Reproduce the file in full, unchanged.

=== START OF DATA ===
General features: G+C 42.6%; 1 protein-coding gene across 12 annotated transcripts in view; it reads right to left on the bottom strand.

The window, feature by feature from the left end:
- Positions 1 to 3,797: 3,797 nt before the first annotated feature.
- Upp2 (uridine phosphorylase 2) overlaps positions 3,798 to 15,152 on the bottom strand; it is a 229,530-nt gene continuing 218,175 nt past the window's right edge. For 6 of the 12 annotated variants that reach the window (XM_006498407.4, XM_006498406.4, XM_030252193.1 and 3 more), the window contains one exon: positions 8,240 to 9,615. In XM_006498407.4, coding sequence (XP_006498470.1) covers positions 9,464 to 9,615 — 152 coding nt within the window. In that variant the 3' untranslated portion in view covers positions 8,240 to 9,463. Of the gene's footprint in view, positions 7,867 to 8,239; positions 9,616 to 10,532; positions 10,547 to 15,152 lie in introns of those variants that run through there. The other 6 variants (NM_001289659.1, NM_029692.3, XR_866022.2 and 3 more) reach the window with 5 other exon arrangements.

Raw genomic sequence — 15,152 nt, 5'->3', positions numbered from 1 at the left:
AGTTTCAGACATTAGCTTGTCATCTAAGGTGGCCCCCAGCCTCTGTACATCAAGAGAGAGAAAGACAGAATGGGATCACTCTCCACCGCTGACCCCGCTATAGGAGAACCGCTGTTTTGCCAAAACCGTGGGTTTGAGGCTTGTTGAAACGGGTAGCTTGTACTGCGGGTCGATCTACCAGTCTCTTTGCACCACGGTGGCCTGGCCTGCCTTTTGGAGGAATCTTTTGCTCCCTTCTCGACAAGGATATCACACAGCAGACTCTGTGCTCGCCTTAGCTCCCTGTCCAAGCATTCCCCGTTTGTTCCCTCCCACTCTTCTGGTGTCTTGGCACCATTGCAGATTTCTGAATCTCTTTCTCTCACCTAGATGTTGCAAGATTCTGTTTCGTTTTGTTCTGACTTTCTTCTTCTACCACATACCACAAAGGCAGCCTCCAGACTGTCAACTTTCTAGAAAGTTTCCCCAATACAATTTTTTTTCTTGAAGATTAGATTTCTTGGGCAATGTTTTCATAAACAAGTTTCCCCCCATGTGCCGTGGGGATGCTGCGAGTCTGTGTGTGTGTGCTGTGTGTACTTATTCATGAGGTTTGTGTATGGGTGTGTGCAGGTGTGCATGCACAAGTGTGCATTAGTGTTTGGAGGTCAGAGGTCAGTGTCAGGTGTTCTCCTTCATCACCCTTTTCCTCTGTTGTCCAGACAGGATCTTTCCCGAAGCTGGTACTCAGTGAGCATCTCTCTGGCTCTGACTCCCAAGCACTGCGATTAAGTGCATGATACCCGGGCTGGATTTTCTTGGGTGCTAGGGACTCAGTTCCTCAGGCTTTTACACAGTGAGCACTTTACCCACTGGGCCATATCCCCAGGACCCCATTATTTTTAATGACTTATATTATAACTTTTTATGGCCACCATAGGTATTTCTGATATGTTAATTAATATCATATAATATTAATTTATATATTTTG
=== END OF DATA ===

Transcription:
General features: G+C 42.6%; 1 protein-coding gene across 12 annotated transcripts in view; it reads right to left on the bottom strand.

The window, feature by feature from the left end:
- Positions 1 to 3,797: 3,797 nt before the first annotated feature.
- Upp2 (uridine phosphorylase 2) overlaps positions 3,798 to 15,152 on the bottom strand; it is a 229,530-nt gene continuing 218,175 nt past the window's right edge. For 6 of the 12 annotated variants that reach the window (XM_006498407.4, XM_006498406.4, XM_030252193.1 and 3 more), the window contains one exon: positions 8,240 to 9,615. In XM_006498407.4, coding sequence (XP_006498470.1) covers positions 9,464 to 9,615 — 152 coding nt within the window. In that variant the 3' untranslated portion in view covers positions 8,240 to 9,463. Of the gene's footprint in view, positions 7,867 to 8,239; positions 9,616 to 10,532; positions 10,547 to 15,152 lie in introns of those variants that run through there. The other 6 variants (NM_001289659.1, NM_029692.3, XR_866022.2 and 3 more) reach the window with 5 other exon arrangements.

Raw genomic sequence — 15,152 nt, 5'->3', positions numbered from 1 at the left:
AGTTTCAGACATTAGCTTGTCATCTAAGGTGGCCCCCAGCCTCTGTACATCAAGAGAGAGAAAGACAGAATGGGATCACTCTCCACCGCTGACCCCGCTATAGGAGAACCGCTGTTTTGCCAAAACCGTGGGTTTGAGGCTTGTTGAAACGGGTAGCTTGTACTGCGGGTCGATCTACCAGTCTCTTTGCACCACGGTGGCCTGGCCTGCCTTTTGGAGGAATCTTTTGCTCCCTTCTCGACAAGGATATCACACAGCAGACTCTGTGCTCGCCTTAGCTCCCTGTCCAAGCATTCCCCGTTTGTTCCCTCCCACTCTTCTGGTGTCTTGGCACCATTGCAGATTTCTGAATCTCTTTCTCTCACCTAGATGTTGCAAGATTCTGTTTCGTTTTGTTCTGACTTTCTTCTTCTACCACATACCACAAAGGCAGCCTCCAGACTGTCAACTTTCTAGAAAGTTTCCCCAATACAATTTTTTTTCTTGAAGATTAGATTTCTTGGGCAATGTTTTCATAAACAAGTTTCCCCCCATGTGCCGTGGGGATGCTGCGAGTCTGTGTGTGTGTGCTGTGTGTACTTATTCATGAGGTTTGTGTATGGGTGTGTGCAGGTGTGCATGCACAAGTGTGCATTAGTGTTTGGAGGTCAGAGGTCAGTGTCAGGTGTTCTCCTTCATCACCCTTTTCCTCTGTTGTCCAGACAGGATCTTTCCCGAAGCTGGTACTCAGTGAGCATCTCTCTGGCTCTGACTCCCAAGCACTGCGATTAAGTGCATGATACCCGGGCTGGATTTTCTTGGGTGCTAGGGACTCAGTTCCTCAGGCTTTTACACAGTGAGCACTTTACCCACTGGGCCATATCCCCAGGACCCCATTATTTTTAATGACTTATATTATAACTTTTTATGGCCACCATAGGTATTTCTGATATGTTAATTAATATCATATAATATTAATTTATATATTTTG